If you have not been in the states for years (a decade for example) it is likely that you haven’t used your SSN for anything for it to get reported – no mortgages, no auto loans, no utilities, no credit cards, etc. So if there isn’t any reported activity linked to your SSN our SSN and name match report may be unable to confirm a match with your name. We would still report the active or inactive status as defined by a death records search. However if there were fraudulent activity on your SSN another name would be listed and the SSN and name match service would come back as false (meaning a match to your name). If that happened you may opt for a reverse SSN Lookup.

If no information is found, and you haven’t used your SSN in years, it is actually a good sign. Since that would mean no one has been trying to use your SSN without your consent either, so your SSNis still clean.

If your SSN is still considered “active” according to our service but no name was found, that just means there isn’t any current information for the investigators to either deny or confirm the match to your name.

Keep in mind that once an SSN is assigned it is for the duration of your life. You can rest assure that if the SSN you provide was in fact issued to you in the past, it is still yours.

If you lost your Social Security Card, you may want to contact the SSA and get a replacement.

ABOUT THE AUTHOR: Noah Wieder is CEO of SearchBug, Inc. and the founder of Best People Search. offers a Free People Finder and Company Search as well as Data Scrubbing Services. is a private investigator portal and Information Retrieval Services web site where investigators offer searches to businesses and individuals with specific search needs.


How do I find out if someone is deceased?

How do I find out if someone is deceased?

A Social Security Death Records search also known as Social Security Death Index “SSDI” is a database of death records available online from many resources. It is included in most reverse social security number lookup searches.

This list is a brief history of the SSDI:

  • August 14, 1935 – President Franklin D. Roosevelt signs the Social Security Act into law.
  • 1936-1937 – Approximately 30 million U.S. residents apply for and receive Social Security numbers.
  • Jan 1, 1937 – Workers begin acquiring credits toward old-age insurance benefits, and payroll tax (FICA) withholding begins.
  • 1947 – Application for Social Security number no longer includes employer information.
  • 1962 – Electronic requests for benefits become commonly used, resulting in what is known as the Social Security Death Index.
  • 1963 – Issuance of Social Security numbers beginning with 700-728 to railroad employees was discontinued.
  • 1965 – President Lyndon B. Johnson signs Medicare into law. Many citizens over age 65 receive Social Security cards for the first time.
  • 1967 – Department of Defense begins using Social Security numbers instead of military service numbers to identify Armed Forces personnel.
  • 1972 – SSA is required by law to issue Social Security numbers to any legally admitted alien upon entry, and to obtain evidence of age and citizenship or alien status and identity.
  • 1972 – SSA begins assigning Social Security numbers and issuing cards centrally from Baltimore, and the area number assigned is based on the mailing address zip code from the application.
  • 1989 – SSA program enables parents to automatically obtain a Social Security number for a newborn infant when the birth is registered with the state.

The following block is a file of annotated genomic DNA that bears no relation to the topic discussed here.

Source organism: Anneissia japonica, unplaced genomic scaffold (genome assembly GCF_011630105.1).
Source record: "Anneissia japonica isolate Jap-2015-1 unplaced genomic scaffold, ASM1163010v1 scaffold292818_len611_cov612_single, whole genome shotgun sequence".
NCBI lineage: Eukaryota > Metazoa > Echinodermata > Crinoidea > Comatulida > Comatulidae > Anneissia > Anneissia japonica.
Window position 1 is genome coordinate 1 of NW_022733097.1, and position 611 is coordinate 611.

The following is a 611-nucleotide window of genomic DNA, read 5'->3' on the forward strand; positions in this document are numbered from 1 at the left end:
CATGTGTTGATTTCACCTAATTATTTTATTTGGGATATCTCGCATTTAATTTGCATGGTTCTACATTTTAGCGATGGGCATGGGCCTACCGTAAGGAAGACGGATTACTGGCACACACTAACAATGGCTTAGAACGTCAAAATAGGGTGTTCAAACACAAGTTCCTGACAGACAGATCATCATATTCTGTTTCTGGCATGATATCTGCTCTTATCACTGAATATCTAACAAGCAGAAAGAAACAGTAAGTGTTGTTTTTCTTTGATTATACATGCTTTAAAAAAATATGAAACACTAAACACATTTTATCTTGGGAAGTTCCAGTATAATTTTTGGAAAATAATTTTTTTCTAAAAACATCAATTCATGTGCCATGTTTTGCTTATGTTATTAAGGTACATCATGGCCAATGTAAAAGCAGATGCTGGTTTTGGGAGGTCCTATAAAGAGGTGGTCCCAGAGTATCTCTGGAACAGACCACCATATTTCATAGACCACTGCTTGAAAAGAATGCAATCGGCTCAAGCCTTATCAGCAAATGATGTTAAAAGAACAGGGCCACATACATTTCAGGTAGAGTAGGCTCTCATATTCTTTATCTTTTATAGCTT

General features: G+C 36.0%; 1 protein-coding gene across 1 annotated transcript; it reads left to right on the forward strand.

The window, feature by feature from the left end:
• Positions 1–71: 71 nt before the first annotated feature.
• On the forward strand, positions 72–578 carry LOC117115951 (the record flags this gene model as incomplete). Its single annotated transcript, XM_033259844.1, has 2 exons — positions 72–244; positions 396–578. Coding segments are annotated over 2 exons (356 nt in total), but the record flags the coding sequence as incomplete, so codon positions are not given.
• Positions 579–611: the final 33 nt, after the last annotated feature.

The SSDI is an index to information about persons with Social Security numbers whose deaths have been reported to the Social Security Administration. The death may have been reported by a survivor requesting benefits. It may have been reported in order to stop Social Security Benefits to the deceased. Funeral homes often report deaths to the SSA as a service to family members.

Beginning in 1962, the SSA began to use a computer database for processing requests for benefits. About 98% percent of the people in the SSDI died after 1962, but a few death dates go back as far as 1937.

Because legal Aliens in the U.S. can obtain a Social Security card, their names may appear in the SSDI if their deaths were reported. Some 400,000 railroad retirees are also included in the SSDI.

The Social Security Death Index is not an index to all deceased individuals who have held Social Security Numbers. It is not a database of all deceased individuals who have received Social Security Benefits, or whose families have received survivor benefits.

If you are pretty sure the individual you are looking meets the criteria for inclusion in the SSDI but does not appear in the index, there are some things you might try:

  • If searching by name, try searching by possible alternate name spellings.
  • If searching by birth or death dates, change them around (i.e. instead of searching for 5 Oct 1958 [10/5/58], search for 10 May 1958 [5/10/58])
    Change years around (i.e. 1974 becomes 1947).
  • Use all other possible spellings of the name (and perhaps some that aren’t so likely). When searching for a name like O’Reilly, or other names with punctuation in them, try the name without the punctuation (e.g. OReilly).
  • If you are looking for someone using first and last name but can’t find them try searching with first initial and last name.
  • There are also rare instances of what appear to be middle initials included with the last name, so you may want to try that as well.
  • We also recommend switching the last name and first name around.
  • Or, try searching for a middle name as a first name.
  • Even if you know a piece of information, try omitting it (i.e. if you know first and last name and death date, try leaving off the first name).

If none of these suggestions work, it is possible that the SSDI has erroneously omitted your subject. If this is the case, you can contact the SSA to correct it.

ABOUT THE AUTHOR: Noah Wieder is President and CEO of Intelligent eCommerce, Inc. and the founder of Bestpeoplesearch is a private investigtor portal and Information Retrieval Services web site where investigators offer searches to businesses and individuals with specific search needs.